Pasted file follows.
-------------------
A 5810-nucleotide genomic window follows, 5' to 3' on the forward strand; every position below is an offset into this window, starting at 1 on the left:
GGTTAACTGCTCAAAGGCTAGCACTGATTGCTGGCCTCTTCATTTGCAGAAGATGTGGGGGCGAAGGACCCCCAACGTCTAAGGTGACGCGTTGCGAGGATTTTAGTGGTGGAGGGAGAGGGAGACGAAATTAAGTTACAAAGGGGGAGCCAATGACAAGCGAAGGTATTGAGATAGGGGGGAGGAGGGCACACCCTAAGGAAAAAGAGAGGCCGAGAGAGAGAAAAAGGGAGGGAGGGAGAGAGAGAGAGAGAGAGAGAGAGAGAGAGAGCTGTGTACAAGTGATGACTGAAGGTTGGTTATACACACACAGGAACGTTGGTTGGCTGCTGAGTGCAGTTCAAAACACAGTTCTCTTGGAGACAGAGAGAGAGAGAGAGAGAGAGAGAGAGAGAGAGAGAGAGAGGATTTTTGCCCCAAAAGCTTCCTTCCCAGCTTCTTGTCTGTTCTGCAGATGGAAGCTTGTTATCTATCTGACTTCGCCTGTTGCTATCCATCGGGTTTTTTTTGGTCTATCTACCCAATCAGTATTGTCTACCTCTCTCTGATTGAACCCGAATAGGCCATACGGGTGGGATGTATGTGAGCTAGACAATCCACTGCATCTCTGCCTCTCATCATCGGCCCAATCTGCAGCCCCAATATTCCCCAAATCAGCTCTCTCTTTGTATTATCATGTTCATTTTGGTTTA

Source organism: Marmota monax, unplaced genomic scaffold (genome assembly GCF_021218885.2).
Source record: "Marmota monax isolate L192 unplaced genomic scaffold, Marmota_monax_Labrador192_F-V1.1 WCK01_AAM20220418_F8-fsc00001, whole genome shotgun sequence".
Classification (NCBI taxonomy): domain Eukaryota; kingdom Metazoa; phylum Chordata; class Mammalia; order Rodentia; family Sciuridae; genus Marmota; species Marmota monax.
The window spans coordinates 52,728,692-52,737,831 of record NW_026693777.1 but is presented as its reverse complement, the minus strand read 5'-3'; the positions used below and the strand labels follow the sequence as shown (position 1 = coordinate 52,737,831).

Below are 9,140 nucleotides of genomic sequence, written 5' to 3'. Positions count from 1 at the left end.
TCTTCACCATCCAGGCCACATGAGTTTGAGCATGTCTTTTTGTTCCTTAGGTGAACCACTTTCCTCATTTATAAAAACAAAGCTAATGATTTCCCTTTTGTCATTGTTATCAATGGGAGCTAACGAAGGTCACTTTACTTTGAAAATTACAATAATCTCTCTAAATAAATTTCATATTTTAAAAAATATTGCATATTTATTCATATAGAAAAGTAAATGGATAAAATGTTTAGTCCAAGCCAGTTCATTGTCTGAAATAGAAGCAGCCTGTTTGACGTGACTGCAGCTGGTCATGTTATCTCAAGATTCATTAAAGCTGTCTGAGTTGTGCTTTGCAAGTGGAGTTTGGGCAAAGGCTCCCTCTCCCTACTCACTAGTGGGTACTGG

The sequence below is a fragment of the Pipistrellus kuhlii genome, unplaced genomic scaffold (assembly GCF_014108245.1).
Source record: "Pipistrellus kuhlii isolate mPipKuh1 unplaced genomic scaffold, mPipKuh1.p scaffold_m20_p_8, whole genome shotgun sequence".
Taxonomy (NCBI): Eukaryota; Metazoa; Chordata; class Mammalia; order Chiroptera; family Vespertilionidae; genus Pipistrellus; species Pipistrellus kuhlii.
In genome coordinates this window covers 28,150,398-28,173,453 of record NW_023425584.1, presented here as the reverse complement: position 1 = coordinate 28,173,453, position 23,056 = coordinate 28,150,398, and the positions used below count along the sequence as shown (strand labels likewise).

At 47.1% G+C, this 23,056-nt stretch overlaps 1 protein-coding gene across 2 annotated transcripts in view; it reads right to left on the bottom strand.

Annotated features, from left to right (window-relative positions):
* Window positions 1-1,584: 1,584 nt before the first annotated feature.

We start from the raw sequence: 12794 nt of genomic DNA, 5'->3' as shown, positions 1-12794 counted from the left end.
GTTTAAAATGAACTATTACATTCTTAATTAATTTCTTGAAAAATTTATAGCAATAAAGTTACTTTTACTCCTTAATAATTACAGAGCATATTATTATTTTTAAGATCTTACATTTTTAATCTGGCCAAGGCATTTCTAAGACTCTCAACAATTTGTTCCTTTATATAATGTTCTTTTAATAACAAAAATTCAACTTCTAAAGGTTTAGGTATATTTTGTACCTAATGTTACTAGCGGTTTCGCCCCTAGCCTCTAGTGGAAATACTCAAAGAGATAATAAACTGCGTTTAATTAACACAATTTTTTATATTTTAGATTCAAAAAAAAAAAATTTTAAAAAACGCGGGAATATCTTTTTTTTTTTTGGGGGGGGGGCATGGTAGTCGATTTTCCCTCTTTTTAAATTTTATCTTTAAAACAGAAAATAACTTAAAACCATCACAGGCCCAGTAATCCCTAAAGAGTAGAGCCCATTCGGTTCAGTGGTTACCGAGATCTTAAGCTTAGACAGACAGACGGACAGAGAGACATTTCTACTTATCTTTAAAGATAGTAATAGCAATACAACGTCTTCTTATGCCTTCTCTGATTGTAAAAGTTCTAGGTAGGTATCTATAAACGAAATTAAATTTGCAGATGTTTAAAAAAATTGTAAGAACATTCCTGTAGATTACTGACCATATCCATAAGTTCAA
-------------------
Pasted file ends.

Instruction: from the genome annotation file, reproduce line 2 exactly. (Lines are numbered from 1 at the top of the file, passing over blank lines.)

GGTTAACTGCTCAAAGGCTAGCACTGATTGCTGGCCTCTTCATTTGCAGAAGATGTGGGGGCGAAGGACCCCCAACGTCTAAGGTGACGCGTTGCGAGGATTTTAGTGGTGGAGGGAGAGGGAGACGAAATTAAGTTACAAAGGGGGAGCCAATGACAAGCGAAGGTATTGAGATAGGGGGGAGGAGGGCACACCCTAAGGAAAAAGAGAGGCCGAGAGAGAGAAAAAGGGAGGGAGGGAGAGAGAGAGAGAGAGAGAGAGAGAGAGAGAGCTGTGTACAAGTGATGACTGAAGGTTGGTTATACACACACAGGAACGTTGGTTGGCTGCTGAGTGCAGTTCAAAACACAGTTCTCTTGGAGACAGAGAGAGAGAGAGAGAGAGAGAGAGAGAGAGAGAGAGAGAGGATTTTTGCCCCAAAAGCTTCCTTCCCAGCTTCTTGTCTGTTCTGCAGATGGAAGCTTGTTATCTATCTGACTTCGCCTGTTGCTATCCATCGGGTTTTTTTTGGTCTATCTACCCAATCAGTATTGTCTACCTCTCTCTGATTGAACCCGAATAGGCCATACGGGTGGGATGTATGTGAGCTAGACAATCCACTGCATCTCTGCCTCTCATCATCGGCCCAATCTGCAGCCCCAATATTCCCCAAATCAGCTCTCTCTTTGTATTATCATGTTCATTTTGGTTTA